Swim School Management System

Each school term we spend two weeks checking, sorting, filling redistributing profile sheets. Each child in our program has a profile sheet that details their progress from their first lesson onwards.

During the first three weeks of each term these children can change classes to, so everyday during this time we need to check that each instructor has the correct profile sheets for their classes. This process takes eight weeks of sorting and filling each year plus twelve weeks of partial time checking each year.

The OCPMS team has developed a way to export from our systems to do this all on line and give each instructor instant access to all of their profile sheets.

As this is instant it means we do not have to spend weeks of checking, filling and sorting. Having this information online means we save 300 pieces of paper per a term! The process also eliminates the possibility of losing any of this valuable information (something we have struggled with up to now). This has released one staff member for eight weeks per year to assist in other ways.

Lee Duffy
Swim School Coordinator
Wanneroo Aquamotion

Flash Cards

It is well known that children with Autism Spectrum Disorder (ASD) are visual learners. A range of visual supports are often incorporated into school and home life to help enhance access to information, and improve quality of life. This includes teaching social skills, expressing wants and needs, and reducing anxiety through the creation of a schedule. Children with ASD often struggle to transition between activities, especially when activities are unexpected, creating a high level of anxiety. These visual supports not only create an avenue for communication, but they also increase comprehension during the task.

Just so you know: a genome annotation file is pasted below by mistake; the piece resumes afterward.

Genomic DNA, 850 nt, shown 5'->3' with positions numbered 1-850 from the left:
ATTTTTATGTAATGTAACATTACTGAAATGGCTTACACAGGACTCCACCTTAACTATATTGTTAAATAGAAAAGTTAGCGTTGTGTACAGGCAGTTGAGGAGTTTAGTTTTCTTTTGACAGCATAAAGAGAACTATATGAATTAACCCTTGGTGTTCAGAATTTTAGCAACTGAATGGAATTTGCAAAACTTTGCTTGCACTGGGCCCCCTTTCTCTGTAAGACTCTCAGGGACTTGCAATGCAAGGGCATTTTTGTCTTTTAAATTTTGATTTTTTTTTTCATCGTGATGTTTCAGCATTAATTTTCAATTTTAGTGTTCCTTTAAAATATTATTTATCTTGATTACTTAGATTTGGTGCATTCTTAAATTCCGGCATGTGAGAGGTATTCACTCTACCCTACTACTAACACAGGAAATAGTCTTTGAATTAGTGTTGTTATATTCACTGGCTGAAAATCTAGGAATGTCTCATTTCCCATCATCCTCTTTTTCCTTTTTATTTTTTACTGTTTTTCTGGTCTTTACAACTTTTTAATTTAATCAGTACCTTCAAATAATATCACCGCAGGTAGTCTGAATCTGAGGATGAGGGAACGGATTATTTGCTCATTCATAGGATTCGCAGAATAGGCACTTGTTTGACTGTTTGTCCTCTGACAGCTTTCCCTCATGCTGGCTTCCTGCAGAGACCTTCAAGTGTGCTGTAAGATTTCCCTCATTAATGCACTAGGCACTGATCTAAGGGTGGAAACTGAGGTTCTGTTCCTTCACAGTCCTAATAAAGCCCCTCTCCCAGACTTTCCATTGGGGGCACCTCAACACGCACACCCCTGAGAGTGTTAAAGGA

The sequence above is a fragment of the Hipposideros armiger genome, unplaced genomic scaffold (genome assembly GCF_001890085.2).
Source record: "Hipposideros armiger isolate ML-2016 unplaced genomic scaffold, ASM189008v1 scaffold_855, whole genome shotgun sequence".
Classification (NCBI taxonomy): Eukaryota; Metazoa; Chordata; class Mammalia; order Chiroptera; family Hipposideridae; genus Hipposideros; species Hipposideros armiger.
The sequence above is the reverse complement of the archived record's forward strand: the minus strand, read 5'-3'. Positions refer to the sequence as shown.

Visual schedules are a visual representation of the tasks that will happen throughout the day or during an activity. It breaks down a task, reducing anxiety associated with transitions, whilst also increasing understanding of the activities.

Generalisation of skills is important for all children with special needs, therefore encouraging the use of these schedules within all social encounters is beneficial for both the child and the teacher. This technique has a long history in educational and home settings, and thus lends itself well to a swimming environment. The creation of these specific visuals, adapted for swim education, now provides the opportunity for swim teachers to implement them in classes for children with ASD and other special needs.

A major advantage of these visuals is the ability to prepare the child for non-preferred activities within the lesson, reducing anxiety associated with tasks. Not only can the child see what is required, but it also enables them access to communication and the ability to express their wants within their lesson.

The benefits of using these visual supports affect not only the child, but the teacher and parents, ensuring a positive and rewarding environment.

Ashlee Torrens
Speech Pathologist